Today, the big news in Alaska came from Washington, D.C., where the Environmental Protection Agency announced that it will review whether to block a large-scale mine in Alaska’s Bristol Bay, home to the world’s largest wild sockeye salmon fishery. Environmentalists, local tribes, and fishing companies that have opposed the mine and the serious threats it posed to a sensationally rich landscape are celebrating what is, essentially, a triumph that has been years in the making.
The EPA move won’t necessarily prevent the Canada-based Northern Dynasty Minerals Ltd. from digging a 186-square mile gold and copper mine in the area—but the review will cause significant delays and could end up killing the project all together.
"It’s the right step,” says Joel Reynolds, western director and senior attorney for NRDC (which publishes OnEarth), who has worked for years to stop the mine, “because the science is sound, because EPA’s legal authority is clear, and because the people of Bristol Bay, by overwhelming numbers, have demanded it.”
The EPA’s authority to prohibit or restrict mine construction comes under section 404 (c) of the Clean Water Act. The agency has invoked that authority less than 30 times, and used it to restrict development on just 13 projects. “It’s just an extraordinary set of circumstances in Bristol Bay that really deserve this special type of consideration,” EPA Administrator Gina McCarthy said on a call with reporters. “The uniqueness of the watershed, the need for pristine water to support salmon, and the potential [development] of North America’s largest open-pit mine warrants a closer look on how and whether to use 404 (c) authority to protect the watershed.”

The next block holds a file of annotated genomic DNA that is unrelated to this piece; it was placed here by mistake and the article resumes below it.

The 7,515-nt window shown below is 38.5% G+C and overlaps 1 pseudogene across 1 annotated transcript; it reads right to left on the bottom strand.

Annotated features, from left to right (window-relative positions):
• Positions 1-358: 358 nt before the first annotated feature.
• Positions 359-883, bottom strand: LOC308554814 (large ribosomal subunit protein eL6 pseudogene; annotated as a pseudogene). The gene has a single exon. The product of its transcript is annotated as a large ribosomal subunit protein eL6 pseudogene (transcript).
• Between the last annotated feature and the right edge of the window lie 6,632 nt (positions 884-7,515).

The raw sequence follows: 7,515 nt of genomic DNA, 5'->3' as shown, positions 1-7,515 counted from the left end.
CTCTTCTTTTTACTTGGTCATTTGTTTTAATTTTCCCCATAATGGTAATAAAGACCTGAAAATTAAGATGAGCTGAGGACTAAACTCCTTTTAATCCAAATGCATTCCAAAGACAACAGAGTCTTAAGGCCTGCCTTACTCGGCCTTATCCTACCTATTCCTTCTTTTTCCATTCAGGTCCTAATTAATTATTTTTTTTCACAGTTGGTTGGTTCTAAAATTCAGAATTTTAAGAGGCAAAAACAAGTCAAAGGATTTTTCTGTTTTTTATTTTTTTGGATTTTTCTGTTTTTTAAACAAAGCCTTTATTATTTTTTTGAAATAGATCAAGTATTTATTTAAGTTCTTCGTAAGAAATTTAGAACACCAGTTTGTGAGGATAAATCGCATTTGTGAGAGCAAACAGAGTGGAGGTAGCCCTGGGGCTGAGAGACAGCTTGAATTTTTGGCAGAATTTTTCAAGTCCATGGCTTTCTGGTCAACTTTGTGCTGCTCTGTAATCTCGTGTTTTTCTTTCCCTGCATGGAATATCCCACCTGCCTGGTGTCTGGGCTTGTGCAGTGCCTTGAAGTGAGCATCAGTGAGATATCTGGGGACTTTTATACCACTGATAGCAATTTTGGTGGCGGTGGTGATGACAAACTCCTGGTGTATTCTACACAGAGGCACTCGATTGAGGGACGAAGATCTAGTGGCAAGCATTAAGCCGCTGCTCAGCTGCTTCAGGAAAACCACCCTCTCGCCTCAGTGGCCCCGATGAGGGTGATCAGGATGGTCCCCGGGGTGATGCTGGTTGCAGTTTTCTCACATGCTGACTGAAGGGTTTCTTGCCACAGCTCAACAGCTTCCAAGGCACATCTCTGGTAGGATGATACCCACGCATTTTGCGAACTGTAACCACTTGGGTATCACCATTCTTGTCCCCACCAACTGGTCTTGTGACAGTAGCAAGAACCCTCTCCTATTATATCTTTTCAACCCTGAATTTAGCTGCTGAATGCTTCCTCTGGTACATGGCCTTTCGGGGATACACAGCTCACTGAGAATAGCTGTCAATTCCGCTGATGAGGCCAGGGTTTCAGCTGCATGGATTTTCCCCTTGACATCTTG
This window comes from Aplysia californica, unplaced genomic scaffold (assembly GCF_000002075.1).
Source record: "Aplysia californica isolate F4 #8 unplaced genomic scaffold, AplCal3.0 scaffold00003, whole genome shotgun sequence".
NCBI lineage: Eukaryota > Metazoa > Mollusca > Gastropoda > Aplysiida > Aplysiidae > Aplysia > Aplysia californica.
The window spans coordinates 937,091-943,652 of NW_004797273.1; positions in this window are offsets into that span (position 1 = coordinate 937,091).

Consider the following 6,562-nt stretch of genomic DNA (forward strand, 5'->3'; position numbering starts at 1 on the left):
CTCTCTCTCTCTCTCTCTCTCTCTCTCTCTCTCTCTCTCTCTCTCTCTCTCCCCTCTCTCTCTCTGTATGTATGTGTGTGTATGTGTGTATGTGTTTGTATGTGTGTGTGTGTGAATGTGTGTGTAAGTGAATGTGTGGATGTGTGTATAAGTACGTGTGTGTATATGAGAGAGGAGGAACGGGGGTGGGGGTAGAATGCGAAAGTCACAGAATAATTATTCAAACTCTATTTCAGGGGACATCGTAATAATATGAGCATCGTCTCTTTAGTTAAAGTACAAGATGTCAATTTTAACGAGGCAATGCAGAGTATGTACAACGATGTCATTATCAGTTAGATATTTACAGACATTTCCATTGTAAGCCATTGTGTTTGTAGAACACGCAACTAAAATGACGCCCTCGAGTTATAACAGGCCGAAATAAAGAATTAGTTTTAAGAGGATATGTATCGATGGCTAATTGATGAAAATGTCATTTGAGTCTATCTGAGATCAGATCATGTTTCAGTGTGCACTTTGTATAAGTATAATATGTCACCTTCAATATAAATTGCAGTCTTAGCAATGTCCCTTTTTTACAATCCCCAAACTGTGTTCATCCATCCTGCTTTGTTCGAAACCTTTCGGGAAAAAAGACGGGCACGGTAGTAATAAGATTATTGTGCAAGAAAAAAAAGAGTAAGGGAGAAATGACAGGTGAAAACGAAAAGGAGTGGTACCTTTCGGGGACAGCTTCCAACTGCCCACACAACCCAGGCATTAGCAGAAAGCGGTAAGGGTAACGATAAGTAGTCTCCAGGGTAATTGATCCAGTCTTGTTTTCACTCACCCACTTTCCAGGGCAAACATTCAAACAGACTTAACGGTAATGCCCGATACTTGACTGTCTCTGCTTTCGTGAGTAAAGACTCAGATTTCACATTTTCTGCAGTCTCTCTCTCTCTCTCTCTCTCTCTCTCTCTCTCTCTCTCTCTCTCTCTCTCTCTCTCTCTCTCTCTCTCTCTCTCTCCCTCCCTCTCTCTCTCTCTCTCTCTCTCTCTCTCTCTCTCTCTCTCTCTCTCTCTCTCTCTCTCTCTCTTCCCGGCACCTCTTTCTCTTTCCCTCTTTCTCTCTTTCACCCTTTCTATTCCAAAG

In order to now move forward with the proposed Pebble Mine construction, Northern Dynasty must get a “discharge permit” from the U.S. Army Corps of Engineers, but that can’t happen until the EPA completes its review process (which may take a year).
Local tribes have been subsistence fishing in Bristol Bay—where all five Pacific salmon species can be found—for 4,000 years. The proposed Pebble Mine could destroy up to 94 miles of streams and 5,350 acres of wetlands, ponds, and lakes, and decimate the fishery in Bristol Bay, according to the agency’s own peer-reviewed scientific report published earlier this year. The EPA took three years to finalize the report, but the document offers clear evidence of the impact a mine could have on the region’s natural resources.
The next step will be a public comment period in which the Army Corps, state officials, and Northern Dynasty can provide any additional information they might have to cast a more positive light on the mine’s impact on the ecosystem and cultural way of life for the tribes. The EPA will then give a proposed determination, followed by another comment period, before the agency finalizes any restrictions on the mine’s development.
So while today’s news is not an immediate death knell for Pebble Mine, it may be a sign that this threat to one of the country’s pristine ecosystems may be fading away.
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